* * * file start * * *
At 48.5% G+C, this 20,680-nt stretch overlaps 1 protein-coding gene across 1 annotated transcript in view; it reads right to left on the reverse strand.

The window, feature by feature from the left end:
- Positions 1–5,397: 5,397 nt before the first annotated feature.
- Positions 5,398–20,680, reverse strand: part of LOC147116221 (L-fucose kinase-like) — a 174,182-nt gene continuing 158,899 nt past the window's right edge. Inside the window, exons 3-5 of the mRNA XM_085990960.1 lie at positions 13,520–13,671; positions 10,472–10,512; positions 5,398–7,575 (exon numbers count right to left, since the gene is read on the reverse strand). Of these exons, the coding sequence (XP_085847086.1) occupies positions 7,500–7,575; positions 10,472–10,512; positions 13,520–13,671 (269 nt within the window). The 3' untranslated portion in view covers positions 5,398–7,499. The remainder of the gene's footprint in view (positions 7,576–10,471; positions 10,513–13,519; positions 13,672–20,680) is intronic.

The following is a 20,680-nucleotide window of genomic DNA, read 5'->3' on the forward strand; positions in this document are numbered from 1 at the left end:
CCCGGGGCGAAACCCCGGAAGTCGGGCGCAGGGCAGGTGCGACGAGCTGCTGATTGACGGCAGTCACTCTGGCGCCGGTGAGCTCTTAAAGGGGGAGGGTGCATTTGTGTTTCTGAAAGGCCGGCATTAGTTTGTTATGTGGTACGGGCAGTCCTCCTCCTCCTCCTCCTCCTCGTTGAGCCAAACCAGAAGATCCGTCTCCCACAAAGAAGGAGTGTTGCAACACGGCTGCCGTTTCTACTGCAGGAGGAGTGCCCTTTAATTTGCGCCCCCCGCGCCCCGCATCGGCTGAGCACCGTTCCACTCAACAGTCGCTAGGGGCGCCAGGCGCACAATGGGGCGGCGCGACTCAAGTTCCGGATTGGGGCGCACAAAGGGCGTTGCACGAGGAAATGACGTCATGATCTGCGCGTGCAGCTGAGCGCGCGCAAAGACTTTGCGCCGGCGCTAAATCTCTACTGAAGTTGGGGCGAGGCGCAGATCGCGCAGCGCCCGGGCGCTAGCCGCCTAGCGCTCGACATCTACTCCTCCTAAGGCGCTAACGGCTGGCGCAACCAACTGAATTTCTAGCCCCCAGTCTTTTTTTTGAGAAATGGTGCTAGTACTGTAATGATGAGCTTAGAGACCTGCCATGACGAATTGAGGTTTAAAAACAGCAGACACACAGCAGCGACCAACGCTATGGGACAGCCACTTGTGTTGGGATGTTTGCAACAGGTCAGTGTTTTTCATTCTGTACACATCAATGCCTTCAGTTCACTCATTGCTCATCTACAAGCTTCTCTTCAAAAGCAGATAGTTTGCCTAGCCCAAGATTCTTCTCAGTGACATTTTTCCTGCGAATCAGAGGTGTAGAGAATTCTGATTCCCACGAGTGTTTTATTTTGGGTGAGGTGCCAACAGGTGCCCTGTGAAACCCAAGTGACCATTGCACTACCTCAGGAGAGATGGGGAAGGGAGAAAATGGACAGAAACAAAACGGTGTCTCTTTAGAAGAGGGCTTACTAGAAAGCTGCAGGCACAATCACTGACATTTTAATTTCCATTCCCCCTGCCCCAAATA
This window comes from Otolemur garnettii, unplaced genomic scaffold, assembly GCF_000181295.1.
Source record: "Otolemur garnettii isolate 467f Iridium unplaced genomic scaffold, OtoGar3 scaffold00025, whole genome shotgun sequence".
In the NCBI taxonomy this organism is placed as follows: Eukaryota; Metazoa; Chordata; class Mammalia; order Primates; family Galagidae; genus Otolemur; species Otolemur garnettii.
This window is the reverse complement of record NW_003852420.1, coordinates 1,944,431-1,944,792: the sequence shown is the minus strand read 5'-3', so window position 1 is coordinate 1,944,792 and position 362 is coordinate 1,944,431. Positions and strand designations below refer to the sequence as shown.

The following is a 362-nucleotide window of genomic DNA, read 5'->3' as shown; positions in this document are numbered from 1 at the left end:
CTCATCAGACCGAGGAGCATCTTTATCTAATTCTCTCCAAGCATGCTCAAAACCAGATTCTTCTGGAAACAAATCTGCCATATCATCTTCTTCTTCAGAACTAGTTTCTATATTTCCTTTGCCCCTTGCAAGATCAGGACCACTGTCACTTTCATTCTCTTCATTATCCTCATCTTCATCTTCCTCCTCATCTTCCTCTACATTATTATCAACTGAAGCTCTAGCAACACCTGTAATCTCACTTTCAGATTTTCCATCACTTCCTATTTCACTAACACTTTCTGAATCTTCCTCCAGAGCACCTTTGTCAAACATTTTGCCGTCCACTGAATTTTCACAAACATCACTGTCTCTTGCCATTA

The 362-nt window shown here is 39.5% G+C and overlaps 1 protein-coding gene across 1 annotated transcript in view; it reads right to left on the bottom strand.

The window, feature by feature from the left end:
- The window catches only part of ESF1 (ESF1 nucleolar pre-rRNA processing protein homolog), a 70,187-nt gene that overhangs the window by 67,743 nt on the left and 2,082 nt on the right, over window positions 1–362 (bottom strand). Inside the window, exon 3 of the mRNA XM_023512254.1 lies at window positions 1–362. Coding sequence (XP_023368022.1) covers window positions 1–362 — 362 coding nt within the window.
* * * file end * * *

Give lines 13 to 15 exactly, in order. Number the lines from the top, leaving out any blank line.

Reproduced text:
The 362-nt window shown here is 39.5% G+C and overlaps 1 protein-coding gene across 1 annotated transcript in view; it reads right to left on the bottom strand.

The window, feature by feature from the left end:
- The window catches only part of ESF1 (ESF1 nucleolar pre-rRNA processing protein homolog), a 70,187-nt gene that overhangs the window by 67,743 nt on the left and 2,082 nt on the right, over window positions 1–362 (bottom strand). Inside the window, exon 3 of the mRNA XM_023512254.1 lies at window positions 1–362. Coding sequence (XP_023368022.1) covers window positions 1–362 — 362 coding nt within the window.